Our primary predictor variables were age, sex, and physical activity. Our primary outcome was CRF as measured by the 6MWT. Demographic, clinical, and anthropomorphic variables were collected either to describe the sample or to examine as potential effect modifiers.
Demographic, Clinical, and Anthropometric Characteristics
All participants completed self-reported sociodemographic items; medical chart abstraction identified the number of years a participant had been living with HIV, current CD4+ T-cell count, current HIV viral load, and current and past comorbid conditions. Participants' standardized height, weight, and waist and hip circumference measures (in triplicate, to the nearest centimeters) were measured by the study staff.
Participants' physical activity in the past week was assessed using the 7-day Physical Activity Recall (PAR). The 7-day PAR is a semistructured interview that estimates an individual's time spent in light, moderate, and vigorous physical activity for the 7 days before the interview (Table 1).12 Its validity and reliability have been repeatedly evaluated in diverse samples for the past 20 years, and its psychometric properties are sound.13 It has been correlated with the criterion standard, objective measure of accelerometer (ρ = 0.50–0.54, P < .001).14 The standardized interview format was as follows: An interviewer explains (eg, defines) light, moderate, and vigorous physical activity to the participant and asks the participant to recall activities for the past 7 days. The interviewer guided each participant through the recall process, day by day, to determine duration and intensity of the physical activities. We used REDCap's calculation feature to total the time spent doing light, moderate, and vigorous physical activities in the past 7 days.
Cardiorespiratory fitness was measured with the widely used and validated 6MWT.15,16 We conducted the 6MWT according to American Thoracic Society guidelines.17 Before each test, participants remained seated for 10 minutes. After this rest period, we obtained the participant's blood pressure, heart rate, dyspnea, and overall fatigue using the Borg scale. After that, participants were instructed to walk as far as possible for 6 minutes, back and forth in a 30-m–long premeasured course on a flat surface, with the distance marked using cones. Participants were instructed to not run or jog during the walk test. Standard phrases of encouragement were given during the test. After each test, heart rate, Borg dyspnea, and fatigue levels as well as guides marking the distance covered were recorded by the research assistant. The total distance walked was rounded to the nearest meter. We recently validated this submaximal measure against maximal CRF tests in PLHIV and found it was associated with VO2 peak.18 We calculated sex- and age-predicted distance using the Ross et al19 (2010) validated equation to estimate VO2 peak from total distance achieved on the 6MWT (VO2 peak [mL/kg per minute] = 4.948 + 0.023 × 6 MWD [meters]). We used REDCap's calculation feature to ensure accurate conversion of participant weights (kilograms) and 6MWT distances (meters) collected across sites. The calculation yielded a value that can be interpreted as participants' VO2 peak.19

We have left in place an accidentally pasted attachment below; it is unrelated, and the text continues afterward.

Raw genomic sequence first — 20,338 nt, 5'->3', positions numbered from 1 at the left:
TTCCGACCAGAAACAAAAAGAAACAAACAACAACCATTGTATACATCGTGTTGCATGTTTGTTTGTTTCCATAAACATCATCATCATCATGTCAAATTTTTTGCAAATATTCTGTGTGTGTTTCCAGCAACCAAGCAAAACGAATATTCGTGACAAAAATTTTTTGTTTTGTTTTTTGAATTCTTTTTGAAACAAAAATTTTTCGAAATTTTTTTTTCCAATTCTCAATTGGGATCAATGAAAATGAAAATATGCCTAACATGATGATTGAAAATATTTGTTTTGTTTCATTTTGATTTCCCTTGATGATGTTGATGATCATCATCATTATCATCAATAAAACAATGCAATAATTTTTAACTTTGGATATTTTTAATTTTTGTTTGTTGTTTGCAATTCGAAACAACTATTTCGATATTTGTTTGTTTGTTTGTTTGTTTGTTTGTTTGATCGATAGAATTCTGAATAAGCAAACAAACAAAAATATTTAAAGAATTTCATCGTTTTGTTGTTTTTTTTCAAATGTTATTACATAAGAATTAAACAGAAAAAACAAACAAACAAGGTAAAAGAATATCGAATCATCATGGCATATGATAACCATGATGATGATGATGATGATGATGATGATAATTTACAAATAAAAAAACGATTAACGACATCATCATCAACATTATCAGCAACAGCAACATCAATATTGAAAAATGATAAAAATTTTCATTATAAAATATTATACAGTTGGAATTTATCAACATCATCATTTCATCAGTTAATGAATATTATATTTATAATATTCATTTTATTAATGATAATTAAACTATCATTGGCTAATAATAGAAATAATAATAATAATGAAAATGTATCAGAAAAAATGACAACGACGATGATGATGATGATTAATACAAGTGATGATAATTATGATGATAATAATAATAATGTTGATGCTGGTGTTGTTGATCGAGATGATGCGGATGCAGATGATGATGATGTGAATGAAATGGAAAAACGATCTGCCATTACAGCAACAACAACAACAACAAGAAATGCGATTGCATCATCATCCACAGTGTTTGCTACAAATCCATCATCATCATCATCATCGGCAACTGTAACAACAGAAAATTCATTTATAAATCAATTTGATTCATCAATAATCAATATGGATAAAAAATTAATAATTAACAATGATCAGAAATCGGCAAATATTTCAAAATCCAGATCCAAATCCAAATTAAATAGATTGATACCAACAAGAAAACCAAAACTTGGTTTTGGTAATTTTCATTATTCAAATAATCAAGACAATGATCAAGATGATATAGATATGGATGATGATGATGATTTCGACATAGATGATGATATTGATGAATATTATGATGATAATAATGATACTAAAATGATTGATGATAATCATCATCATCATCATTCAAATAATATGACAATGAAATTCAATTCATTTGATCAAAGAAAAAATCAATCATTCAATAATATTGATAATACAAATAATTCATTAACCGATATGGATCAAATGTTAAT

Data were cleaned before any analyses, and distributional assumptions for the outcome variables were checked before studying relationships among our variables of interest. We checked all variable distributions (Table 1) by running frequency analyses, univariate statistics, and inspecting graphs. Categorical variables were summarized using frequencies and percentages. Continuous variables, depending on their distribution, were summarized using either mean values and standard deviations or medians and interquartile ranges.
We used analysis of covariance to examine the physical activity and CRF patterns by sex and age. Consistent with previous work describing CRF in large samples,20,21 we categorized age by decade to examine these patterns over time. To assess the association between physical activity and sex, we conducted 2 multiple linear regressions. In addition to this primary relationship, we examined the independent effects of age, employment status, HIV viral load, and season enrolled by adding these covariates to the models. All statistical analyses were performed using STATA version 14.0 (College Station, Texas), and P values less than .05 were considered statistically significant.
We screened 741 adult PLHIV, of which 4 did not meet eligibility criteria. Of the 737 who did meet criteria, 35 were lost to follow-up. We enrolled 702 adult PLHIV at 6 diverse sites across the United States (Cleveland, Ohio; Newark, New Jersey; New York City, New York; Norfolk, Virginia; Corpus Christi, Texas; and San Francisco, California) and in Bangkok, Thailand. Participants' average age was 50.5 (±11.1) years; most were male (61%), disabled or unemployed (54%), and permanently housed (77%). On average, participants had been living with HIV for approximately 14 (±9.35) years, were prescribed HIV medications (92%) and virally suppressed (78%), and had at least 1 physical comorbidity (61%).